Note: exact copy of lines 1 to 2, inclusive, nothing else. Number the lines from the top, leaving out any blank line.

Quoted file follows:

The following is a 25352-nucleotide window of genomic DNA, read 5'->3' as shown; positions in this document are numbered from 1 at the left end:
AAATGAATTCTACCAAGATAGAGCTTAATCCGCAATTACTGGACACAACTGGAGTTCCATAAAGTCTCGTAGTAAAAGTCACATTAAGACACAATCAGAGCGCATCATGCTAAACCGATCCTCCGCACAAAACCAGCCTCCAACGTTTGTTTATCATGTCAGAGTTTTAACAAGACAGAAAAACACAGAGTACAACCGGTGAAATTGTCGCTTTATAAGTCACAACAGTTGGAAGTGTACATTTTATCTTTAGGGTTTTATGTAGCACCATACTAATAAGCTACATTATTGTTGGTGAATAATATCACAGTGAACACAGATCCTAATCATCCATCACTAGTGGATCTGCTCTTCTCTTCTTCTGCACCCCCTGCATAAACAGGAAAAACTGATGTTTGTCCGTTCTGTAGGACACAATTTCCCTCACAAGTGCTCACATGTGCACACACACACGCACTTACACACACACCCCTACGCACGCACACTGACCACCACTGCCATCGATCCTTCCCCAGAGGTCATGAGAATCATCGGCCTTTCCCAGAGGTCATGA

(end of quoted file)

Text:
The following is a 25352-nucleotide window of genomic DNA, read 5'->3' as shown; positions in this document are numbered from 1 at the left end:
AAATGAATTCTACCAAGATAGAGCTTAATCCGCAATTACTGGACACAACTGGAGTTCCATAAAGTCTCGTAGTAAAAGTCACATTAAGACACAATCAGAGCGCATCATGCTAAACCGATCCTCCGCACAAAACCAGCCTCCAACGTTTGTTTATCATGTCAGAGTTTTAACAAGACAGAAAAACACAGAGTACAACCGGTGAAATTGTCGCTTTATAAGTCACAACAGTTGGAAGTGTACATTTTATCTTTAGGGTTTTATGTAGCACCATACTAATAAGCTACATTATTGTTGGTGAATAATATCACAGTGAACACAGATCCTAATCATCCATCACTAGTGGATCTGCTCTTCTCTTCTTCTGCACCCCCTGCATAAACAGGAAAAACTGATGTTTGTCCGTTCTGTAGGACACAATTTCCCTCACAAGTGCTCACATGTGCACACACACACGCACTTACACACACACCCCTACGCACGCACACTGACCACCACTGCCATCGATCCTTCCCCAGAGGTCATGAGAATCATCGGCCTTTCCCAGAGGTCATGA